Eudora Welty finished what was to become The Shoe Bird in 1963 under the working title Pepe to fulfill a contractual obligation to Harcourt Brace—and to put a new roof on her house. She sent the final draft to Diarmund Russell in March, and he was enthusiastic: “totally charming—something all ages can read.” Eudora readied what was now entitled The Shoe Bird for publication in early 1964 with illustrations by Beth Krush, dedicating it to Bill and Emmy Maxwell’s daughters, Kate and Brookie.
The Shoe Bird is Arturo, a parrot who works in The Friendly Shoe Store “in a shopping center in the middle of the U.S.A.,” helping Mr. Friendly greet customers and bringing him a match for his end-of-the-day pipe. Arturo’s motto is: If you hear it, tell it. One day, a little boy who was leaving the store said, “Shoes are for the birds!” and after the store had closed Arturo, true to his motto, repeats the phrase and all the birds in the world—including a dodo and a phoenix—gather at the shoe store to be fitted for shoes. The Shoe Bird is a nice little story with lots of puns, but it’s heavy-handed with the moral of speaking for oneself instead of just repeating what others say.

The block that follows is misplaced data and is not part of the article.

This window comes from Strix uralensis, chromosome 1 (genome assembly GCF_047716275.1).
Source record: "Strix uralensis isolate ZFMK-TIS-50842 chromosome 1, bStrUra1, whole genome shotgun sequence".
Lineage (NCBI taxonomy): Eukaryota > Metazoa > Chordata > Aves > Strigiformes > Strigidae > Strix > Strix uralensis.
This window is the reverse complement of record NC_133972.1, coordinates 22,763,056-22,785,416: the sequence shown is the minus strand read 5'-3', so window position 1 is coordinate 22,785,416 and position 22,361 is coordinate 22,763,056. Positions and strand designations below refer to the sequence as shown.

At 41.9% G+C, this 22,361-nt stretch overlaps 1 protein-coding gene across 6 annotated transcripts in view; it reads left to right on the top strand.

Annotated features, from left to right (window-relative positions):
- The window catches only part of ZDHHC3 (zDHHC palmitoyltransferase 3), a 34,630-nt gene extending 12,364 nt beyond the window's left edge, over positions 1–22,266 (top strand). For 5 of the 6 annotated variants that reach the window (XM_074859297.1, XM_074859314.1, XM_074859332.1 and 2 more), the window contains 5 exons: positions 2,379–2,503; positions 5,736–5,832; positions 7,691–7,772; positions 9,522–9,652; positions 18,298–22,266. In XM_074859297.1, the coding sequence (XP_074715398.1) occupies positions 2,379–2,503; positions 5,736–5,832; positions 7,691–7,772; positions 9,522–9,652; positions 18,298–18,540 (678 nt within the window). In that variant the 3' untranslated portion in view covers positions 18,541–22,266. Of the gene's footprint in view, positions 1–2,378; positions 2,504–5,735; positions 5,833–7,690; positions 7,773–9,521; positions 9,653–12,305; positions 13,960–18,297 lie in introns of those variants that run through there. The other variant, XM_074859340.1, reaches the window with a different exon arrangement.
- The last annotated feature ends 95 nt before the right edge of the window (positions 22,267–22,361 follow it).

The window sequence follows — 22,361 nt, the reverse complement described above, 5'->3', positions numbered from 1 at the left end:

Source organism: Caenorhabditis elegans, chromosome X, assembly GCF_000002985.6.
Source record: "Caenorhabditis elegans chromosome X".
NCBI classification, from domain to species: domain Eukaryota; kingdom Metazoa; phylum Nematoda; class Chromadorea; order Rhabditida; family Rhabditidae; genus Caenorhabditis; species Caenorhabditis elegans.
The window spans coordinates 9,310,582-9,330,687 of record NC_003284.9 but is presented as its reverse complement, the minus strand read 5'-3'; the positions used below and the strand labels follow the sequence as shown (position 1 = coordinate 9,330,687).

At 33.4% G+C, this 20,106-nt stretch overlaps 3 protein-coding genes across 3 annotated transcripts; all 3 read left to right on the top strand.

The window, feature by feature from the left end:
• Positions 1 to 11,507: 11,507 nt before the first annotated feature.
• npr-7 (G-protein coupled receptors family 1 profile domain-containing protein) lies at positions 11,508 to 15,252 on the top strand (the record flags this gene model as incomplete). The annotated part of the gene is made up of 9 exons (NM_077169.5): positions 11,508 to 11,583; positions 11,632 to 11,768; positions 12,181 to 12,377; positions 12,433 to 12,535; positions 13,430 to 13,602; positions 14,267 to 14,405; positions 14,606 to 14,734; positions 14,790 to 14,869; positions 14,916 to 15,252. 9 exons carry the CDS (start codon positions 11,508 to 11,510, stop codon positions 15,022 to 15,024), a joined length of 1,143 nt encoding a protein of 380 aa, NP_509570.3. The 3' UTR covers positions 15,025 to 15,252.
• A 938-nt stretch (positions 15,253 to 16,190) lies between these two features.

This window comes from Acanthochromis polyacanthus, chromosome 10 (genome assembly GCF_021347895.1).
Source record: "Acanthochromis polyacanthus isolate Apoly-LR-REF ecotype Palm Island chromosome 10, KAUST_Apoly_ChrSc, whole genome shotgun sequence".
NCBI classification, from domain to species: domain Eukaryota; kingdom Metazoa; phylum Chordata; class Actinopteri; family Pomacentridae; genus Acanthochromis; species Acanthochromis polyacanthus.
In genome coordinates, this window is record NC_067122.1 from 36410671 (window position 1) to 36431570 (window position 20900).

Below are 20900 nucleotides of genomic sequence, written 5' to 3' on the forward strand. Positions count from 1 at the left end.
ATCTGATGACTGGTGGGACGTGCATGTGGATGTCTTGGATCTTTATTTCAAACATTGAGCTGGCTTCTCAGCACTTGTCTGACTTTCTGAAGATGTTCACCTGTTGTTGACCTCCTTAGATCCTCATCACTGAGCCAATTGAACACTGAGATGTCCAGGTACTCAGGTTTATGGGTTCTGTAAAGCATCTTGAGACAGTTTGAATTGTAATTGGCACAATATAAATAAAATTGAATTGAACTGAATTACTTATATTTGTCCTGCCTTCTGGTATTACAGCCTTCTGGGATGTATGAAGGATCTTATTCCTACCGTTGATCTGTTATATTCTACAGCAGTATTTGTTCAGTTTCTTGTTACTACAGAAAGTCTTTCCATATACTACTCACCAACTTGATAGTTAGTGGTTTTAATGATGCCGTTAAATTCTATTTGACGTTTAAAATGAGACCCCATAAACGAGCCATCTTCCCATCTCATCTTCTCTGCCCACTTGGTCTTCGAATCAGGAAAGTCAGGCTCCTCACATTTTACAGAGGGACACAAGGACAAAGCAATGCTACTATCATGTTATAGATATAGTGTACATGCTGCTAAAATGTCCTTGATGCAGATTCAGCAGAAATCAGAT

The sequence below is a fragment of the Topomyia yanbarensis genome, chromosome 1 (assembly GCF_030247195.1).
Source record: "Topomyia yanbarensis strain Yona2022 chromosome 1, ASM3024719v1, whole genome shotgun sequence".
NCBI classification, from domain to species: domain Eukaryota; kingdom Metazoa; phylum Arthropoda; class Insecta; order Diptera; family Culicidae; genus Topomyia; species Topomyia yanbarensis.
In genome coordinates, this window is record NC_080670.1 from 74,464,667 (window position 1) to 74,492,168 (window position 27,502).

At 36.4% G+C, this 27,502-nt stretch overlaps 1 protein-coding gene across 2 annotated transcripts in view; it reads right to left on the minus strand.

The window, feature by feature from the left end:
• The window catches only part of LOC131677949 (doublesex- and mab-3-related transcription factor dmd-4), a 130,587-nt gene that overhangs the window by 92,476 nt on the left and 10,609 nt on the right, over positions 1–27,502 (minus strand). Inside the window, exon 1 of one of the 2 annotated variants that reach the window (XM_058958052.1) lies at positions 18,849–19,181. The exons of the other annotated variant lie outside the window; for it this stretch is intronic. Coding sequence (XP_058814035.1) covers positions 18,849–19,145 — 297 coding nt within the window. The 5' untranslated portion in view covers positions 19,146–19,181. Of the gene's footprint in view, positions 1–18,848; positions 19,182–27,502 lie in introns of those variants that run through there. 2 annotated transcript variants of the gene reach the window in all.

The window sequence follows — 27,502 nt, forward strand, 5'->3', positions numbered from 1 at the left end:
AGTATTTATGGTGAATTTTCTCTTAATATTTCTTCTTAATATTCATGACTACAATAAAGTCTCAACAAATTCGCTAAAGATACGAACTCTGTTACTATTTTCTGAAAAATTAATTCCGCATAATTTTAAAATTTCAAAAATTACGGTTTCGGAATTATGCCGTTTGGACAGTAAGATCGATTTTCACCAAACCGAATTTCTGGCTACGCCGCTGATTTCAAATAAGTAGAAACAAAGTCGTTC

Reviews in adult publications were “cordial but restrained,” while reception among children’s literature commentators was either negative or—as in the case of the influential Horn Book, nonexistent. Kirkus Reviews described the novel as uneventful and concludes: “the overly wordy result is so obscure that readers are likely to want to leave dictionaries as well as shoes to the birds.” An orchestral ballet was composed by Welty’s friend Lehman Engel and performed by the Jackson Ballet Guild in 1968. A 2002 choral piece was also commissioned by the Mississippi Boy Choir and composed by Samuel Jones.